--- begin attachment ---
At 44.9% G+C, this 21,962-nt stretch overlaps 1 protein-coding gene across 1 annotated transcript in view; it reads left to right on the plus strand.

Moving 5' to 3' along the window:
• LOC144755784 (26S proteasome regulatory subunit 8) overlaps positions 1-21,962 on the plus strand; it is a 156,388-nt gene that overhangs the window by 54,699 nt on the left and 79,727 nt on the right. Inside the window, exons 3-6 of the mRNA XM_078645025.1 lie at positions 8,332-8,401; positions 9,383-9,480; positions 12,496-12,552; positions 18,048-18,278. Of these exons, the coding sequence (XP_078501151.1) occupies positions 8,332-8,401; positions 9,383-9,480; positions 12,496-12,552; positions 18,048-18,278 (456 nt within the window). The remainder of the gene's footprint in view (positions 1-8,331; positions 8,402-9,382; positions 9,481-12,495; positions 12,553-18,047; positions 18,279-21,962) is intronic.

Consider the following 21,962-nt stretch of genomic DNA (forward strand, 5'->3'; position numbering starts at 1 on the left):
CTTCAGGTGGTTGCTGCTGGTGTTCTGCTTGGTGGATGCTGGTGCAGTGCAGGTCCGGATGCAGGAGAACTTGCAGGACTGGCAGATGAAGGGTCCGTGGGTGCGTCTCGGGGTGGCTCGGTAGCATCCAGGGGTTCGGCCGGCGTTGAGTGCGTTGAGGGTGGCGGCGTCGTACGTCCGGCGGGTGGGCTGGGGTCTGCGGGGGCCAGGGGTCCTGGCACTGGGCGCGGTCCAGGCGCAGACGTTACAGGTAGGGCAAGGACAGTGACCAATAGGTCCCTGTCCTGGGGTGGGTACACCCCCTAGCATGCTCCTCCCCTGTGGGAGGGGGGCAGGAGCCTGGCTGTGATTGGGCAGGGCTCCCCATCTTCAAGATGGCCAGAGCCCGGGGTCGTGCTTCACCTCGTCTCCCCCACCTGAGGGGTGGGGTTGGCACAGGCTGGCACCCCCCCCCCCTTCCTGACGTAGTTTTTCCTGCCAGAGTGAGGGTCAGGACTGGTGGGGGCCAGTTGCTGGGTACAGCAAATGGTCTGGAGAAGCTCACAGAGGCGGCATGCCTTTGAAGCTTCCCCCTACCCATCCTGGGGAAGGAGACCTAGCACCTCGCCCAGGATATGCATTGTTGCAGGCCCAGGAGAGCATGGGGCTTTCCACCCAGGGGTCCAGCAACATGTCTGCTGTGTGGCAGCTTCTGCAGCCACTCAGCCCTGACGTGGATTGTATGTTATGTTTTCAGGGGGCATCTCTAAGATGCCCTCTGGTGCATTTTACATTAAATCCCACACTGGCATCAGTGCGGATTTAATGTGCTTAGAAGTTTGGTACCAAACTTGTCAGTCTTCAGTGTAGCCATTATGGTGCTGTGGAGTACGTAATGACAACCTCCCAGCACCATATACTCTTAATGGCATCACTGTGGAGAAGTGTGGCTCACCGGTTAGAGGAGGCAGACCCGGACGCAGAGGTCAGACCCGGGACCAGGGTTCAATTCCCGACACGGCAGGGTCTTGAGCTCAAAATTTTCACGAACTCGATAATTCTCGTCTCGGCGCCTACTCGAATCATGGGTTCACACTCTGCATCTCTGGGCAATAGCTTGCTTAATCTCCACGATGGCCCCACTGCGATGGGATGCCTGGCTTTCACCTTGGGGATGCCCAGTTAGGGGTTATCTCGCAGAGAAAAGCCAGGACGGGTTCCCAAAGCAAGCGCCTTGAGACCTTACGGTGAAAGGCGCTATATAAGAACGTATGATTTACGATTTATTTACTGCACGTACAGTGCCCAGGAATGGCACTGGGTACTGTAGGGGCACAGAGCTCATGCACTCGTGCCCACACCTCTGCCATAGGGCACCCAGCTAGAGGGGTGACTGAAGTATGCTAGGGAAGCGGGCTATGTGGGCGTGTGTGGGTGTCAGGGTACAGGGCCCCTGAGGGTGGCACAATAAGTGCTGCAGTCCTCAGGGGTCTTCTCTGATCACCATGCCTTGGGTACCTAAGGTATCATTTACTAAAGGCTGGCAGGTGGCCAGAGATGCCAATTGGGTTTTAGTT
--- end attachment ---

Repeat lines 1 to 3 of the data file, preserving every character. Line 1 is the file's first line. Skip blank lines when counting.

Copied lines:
At 44.9% G+C, this 21,962-nt stretch overlaps 1 protein-coding gene across 1 annotated transcript in view; it reads left to right on the plus strand.

Moving 5' to 3' along the window:
• LOC144755784 (26S proteasome regulatory subunit 8) overlaps positions 1-21,962 on the plus strand; it is a 156,388-nt gene that overhangs the window by 54,699 nt on the left and 79,727 nt on the right. Inside the window, exons 3-6 of the mRNA XM_078645025.1 lie at positions 8,332-8,401; positions 9,383-9,480; positions 12,496-12,552; positions 18,048-18,278. Of these exons, the coding sequence (XP_078501151.1) occupies positions 8,332-8,401; positions 9,383-9,480; positions 12,496-12,552; positions 18,048-18,278 (456 nt within the window). The remainder of the gene's footprint in view (positions 1-8,331; positions 8,402-9,382; positions 9,481-12,495; positions 12,553-18,047; positions 18,279-21,962) is intronic.